Felicity’s contribution to the episode in the present day is all about forging her own path independent of Team Arrow that she can be proud of within herself. This is clearly setting up her exit at the end of the season while also offering compelling plot at this point. Archer is something she sees as her legacy so is focusing all of her energies on that which leaves her blinded to the negative applications that it could have. It isn’t until the Ninth Circle steals it and uses it to benefit them that she sees that it can be used to facilitate terrible things. It certainly isn’t what she had in mind for her legacy and she makes the choice to destroy it to keep it out of the wrong hands before refocusing into coming up with something else.
The potential to rebuild is definitely there as Alena points out after saving enough information to start fresh. Felicity doesn’t want to do that as she would rather have her legacy be the creation of something inherently good. What that amounts to is unknown as we have already seen what Archer will become but it’s not immediately obvious why that will happen. It could be that Alena takes it upon herself to recreate the program before losing control of it herself or it could be that Alena has been working for the Ninth Circle all along and only playing along with Felicity to gain control of her ideas. The Ninth Circle definitely have a technical genius at their disposal and Alena would be a good fit for that considering her skill level is comparable to Felicity.
Emiko is the weak link in this episode as there isn’t enough time spent allowing her actions to make sense. Her connection to Dante is still unclear as we’ve seen him taking orders from her as well as giving her orders. If they’re supposed to be equals then that hasn’t been made clear but it seems immaterial now as Emiko kills him after learning that he killed her mother. All of this needed more development as it begins and ends so quickly. The episode also fails to focus on the most interesting connection has to Team Arrow. Focusing on Oliver is the wrong move as her connection to Rene is far more interesting. Rene still wants to believe that she’s fundamentally a good person despite all evidence to the contrary as he can’t accept that she’s as bad as he appears to be and understands that she has had a difficult life. By the end of the episode he claims to have seen her true colours despite not doing enough to make this revelation mean something. There was so much scope for added weight to this that just wasn’t made use of.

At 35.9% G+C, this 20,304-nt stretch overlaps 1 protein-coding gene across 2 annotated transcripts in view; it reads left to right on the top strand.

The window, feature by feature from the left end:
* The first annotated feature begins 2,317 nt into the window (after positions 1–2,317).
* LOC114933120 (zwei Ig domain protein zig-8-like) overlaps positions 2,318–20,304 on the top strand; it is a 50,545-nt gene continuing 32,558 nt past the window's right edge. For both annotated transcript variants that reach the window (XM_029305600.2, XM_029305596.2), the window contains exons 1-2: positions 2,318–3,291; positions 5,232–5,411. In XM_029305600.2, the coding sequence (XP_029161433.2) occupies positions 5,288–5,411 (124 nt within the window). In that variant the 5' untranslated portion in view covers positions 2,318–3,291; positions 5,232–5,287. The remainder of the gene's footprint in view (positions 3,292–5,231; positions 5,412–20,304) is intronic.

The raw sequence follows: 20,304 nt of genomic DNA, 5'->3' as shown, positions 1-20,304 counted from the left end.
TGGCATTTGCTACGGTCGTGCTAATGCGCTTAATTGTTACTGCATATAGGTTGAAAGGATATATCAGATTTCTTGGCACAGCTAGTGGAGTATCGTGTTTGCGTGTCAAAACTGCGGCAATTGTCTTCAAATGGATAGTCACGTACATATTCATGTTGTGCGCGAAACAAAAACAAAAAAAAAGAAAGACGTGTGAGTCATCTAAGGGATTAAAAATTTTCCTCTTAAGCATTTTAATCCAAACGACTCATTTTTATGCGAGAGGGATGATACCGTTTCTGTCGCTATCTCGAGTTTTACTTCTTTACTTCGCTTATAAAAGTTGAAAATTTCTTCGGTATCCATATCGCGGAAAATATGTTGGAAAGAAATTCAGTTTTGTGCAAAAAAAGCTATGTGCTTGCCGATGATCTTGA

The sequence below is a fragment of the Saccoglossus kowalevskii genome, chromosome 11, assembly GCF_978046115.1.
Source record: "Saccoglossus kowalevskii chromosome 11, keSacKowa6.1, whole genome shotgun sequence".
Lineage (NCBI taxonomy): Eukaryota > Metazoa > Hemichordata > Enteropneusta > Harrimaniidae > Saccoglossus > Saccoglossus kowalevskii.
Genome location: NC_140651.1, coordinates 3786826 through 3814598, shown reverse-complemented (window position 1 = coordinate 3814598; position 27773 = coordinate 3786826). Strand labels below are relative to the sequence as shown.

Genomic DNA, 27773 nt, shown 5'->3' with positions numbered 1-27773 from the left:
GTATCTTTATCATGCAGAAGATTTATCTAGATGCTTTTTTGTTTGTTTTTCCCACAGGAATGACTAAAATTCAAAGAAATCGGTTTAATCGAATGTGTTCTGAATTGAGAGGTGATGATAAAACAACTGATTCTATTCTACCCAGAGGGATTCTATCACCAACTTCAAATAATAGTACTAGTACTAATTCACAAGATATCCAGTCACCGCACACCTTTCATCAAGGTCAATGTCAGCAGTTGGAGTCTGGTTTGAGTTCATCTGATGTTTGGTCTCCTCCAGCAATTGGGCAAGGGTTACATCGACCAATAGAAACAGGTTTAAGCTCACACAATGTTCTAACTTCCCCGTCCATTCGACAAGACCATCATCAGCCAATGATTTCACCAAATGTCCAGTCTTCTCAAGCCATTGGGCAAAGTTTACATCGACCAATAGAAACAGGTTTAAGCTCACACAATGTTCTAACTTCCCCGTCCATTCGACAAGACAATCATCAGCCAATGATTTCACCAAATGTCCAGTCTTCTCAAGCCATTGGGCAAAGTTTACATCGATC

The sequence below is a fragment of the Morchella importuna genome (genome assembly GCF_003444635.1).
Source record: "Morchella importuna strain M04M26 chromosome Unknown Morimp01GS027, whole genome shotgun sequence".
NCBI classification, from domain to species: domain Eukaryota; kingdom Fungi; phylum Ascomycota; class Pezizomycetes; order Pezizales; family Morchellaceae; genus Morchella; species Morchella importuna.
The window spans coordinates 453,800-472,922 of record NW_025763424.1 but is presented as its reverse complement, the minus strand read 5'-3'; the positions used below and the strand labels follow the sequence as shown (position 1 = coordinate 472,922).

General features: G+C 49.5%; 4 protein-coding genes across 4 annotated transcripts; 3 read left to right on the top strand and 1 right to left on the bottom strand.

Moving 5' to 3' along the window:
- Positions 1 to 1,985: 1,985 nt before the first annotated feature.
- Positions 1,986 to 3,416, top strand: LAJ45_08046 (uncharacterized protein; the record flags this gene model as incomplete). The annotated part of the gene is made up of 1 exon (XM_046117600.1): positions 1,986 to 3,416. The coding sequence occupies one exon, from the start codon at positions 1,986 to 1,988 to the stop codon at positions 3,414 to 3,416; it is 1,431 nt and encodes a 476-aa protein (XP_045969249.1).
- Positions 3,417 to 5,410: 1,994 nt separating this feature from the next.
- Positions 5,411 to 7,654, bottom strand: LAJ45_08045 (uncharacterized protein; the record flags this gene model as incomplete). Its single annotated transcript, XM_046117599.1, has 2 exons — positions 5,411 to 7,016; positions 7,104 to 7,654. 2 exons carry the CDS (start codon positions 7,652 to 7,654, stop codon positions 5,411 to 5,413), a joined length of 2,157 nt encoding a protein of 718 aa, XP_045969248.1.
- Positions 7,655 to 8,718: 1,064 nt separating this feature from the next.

A strong episode that makes good use of a newly introduced figure from Diggle’s past and uses this to add texture to the relationships in the future plot. The reveal that Diggle has a Stepfather could have easily felt contrived but the episode makes his presence feel necessary and does enough to justify why he was never mentioned before now. Diggle is set up as being unreasonable in the way he treats General Stewart which was an interesting choice as normally the viewer perspective would be the same as the character. Instead the viewer goes along with General Stewart’s perception and waits for Diggle to catch on. There are many examples of how reasonable he is before the inevitable reconciliation which further exemplifies this. Stewart’s work on bringing down the Ninth Circle also adds extra scale to the organisation as they are a U.S. Military problem rather than simply being a local issue for Team Arrow to deal with. The suggestion that John Diggle may actually be Green Lantern John Stewart now that he has a Stepfather by that name is something I have mixed feelings about as it would devalue the contribution of Diggle by revealing that he has been a different character all along. Stewart and Diggle’s relationship feeds into the future scene as Diggle could use his Stepfather’s example as inspiration when it comes to raising an adopted son of his own. It’s clear that this influence is positive on Connor though the future plot establishes that there’s resentment on JJ’s part as he doesn’t have a lot of respect for his biological father. Focusing on the Connor/Mia dynamic in the future scenes makes them feel more concise and their interactions are a lot of fun to watch.